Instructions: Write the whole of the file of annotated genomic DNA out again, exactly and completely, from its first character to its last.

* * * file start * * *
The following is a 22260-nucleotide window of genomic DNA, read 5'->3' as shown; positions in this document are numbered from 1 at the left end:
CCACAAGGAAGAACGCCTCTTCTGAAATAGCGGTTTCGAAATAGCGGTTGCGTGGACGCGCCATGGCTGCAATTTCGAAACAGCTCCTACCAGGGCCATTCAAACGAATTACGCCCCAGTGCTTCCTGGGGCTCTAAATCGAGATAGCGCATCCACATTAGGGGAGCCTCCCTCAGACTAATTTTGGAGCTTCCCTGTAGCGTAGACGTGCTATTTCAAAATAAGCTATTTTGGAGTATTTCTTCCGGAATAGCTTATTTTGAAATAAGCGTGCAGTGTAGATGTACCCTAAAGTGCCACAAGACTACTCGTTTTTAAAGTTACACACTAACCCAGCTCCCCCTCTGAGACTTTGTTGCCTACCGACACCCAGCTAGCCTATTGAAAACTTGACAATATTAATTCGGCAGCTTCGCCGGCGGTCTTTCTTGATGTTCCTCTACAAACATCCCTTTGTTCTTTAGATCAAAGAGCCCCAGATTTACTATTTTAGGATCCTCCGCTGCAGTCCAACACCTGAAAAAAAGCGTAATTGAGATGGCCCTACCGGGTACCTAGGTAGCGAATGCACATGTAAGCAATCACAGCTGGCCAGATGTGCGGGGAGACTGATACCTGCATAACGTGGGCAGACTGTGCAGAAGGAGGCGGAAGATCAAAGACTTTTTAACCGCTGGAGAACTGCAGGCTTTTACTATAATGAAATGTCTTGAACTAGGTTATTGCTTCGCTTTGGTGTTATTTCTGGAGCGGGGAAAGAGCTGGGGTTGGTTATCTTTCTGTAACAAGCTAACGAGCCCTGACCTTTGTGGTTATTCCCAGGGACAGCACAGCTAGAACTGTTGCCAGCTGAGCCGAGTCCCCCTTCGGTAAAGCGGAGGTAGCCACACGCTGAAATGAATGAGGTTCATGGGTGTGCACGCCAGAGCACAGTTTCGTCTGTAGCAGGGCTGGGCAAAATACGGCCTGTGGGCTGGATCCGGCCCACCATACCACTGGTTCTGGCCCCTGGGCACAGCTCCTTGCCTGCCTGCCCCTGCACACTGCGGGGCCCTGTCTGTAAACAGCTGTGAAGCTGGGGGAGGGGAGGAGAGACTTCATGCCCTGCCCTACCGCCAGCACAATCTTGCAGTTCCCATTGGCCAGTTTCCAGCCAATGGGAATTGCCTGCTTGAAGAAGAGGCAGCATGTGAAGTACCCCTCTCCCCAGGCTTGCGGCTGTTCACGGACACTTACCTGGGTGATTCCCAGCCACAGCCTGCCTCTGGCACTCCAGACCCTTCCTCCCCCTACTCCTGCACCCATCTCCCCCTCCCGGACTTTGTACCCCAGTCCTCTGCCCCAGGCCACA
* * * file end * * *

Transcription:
The following is a 22260-nucleotide window of genomic DNA, read 5'->3' as shown; positions in this document are numbered from 1 at the left end:
CCACAAGGAAGAACGCCTCTTCTGAAATAGCGGTTTCGAAATAGCGGTTGCGTGGACGCGCCATGGCTGCAATTTCGAAACAGCTCCTACCAGGGCCATTCAAACGAATTACGCCCCAGTGCTTCCTGGGGCTCTAAATCGAGATAGCGCATCCACATTAGGGGAGCCTCCCTCAGACTAATTTTGGAGCTTCCCTGTAGCGTAGACGTGCTATTTCAAAATAAGCTATTTTGGAGTATTTCTTCCGGAATAGCTTATTTTGAAATAAGCGTGCAGTGTAGATGTACCCTAAAGTGCCACAAGACTACTCGTTTTTAAAGTTACACACTAACCCAGCTCCCCCTCTGAGACTTTGTTGCCTACCGACACCCAGCTAGCCTATTGAAAACTTGACAATATTAATTCGGCAGCTTCGCCGGCGGTCTTTCTTGATGTTCCTCTACAAACATCCCTTTGTTCTTTAGATCAAAGAGCCCCAGATTTACTATTTTAGGATCCTCCGCTGCAGTCCAACACCTGAAAAAAAGCGTAATTGAGATGGCCCTACCGGGTACCTAGGTAGCGAATGCACATGTAAGCAATCACAGCTGGCCAGATGTGCGGGGAGACTGATACCTGCATAACGTGGGCAGACTGTGCAGAAGGAGGCGGAAGATCAAAGACTTTTTAACCGCTGGAGAACTGCAGGCTTTTACTATAATGAAATGTCTTGAACTAGGTTATTGCTTCGCTTTGGTGTTATTTCTGGAGCGGGGAAAGAGCTGGGGTTGGTTATCTTTCTGTAACAAGCTAACGAGCCCTGACCTTTGTGGTTATTCCCAGGGACAGCACAGCTAGAACTGTTGCCAGCTGAGCCGAGTCCCCCTTCGGTAAAGCGGAGGTAGCCACACGCTGAAATGAATGAGGTTCATGGGTGTGCACGCCAGAGCACAGTTTCGTCTGTAGCAGGGCTGGGCAAAATACGGCCTGTGGGCTGGATCCGGCCCACCATACCACTGGTTCTGGCCCCTGGGCACAGCTCCTTGCCTGCCTGCCCCTGCACACTGCGGGGCCCTGTCTGTAAACAGCTGTGAAGCTGGGGGAGGGGAGGAGAGACTTCATGCCCTGCCCTACCGCCAGCACAATCTTGCAGTTCCCATTGGCCAGTTTCCAGCCAATGGGAATTGCCTGCTTGAAGAAGAGGCAGCATGTGAAGTACCCCTCTCCCCAGGCTTGCGGCTGTTCACGGACACTTACCTGGGTGATTCCCAGCCACAGCCTGCCTCTGGCACTCCAGACCCTTCCTCCCCCTACTCCTGCACCCATCTCCCCCTCCCGGACTTTGTACCCCAGTCCTCTGCCCCAGGCCACA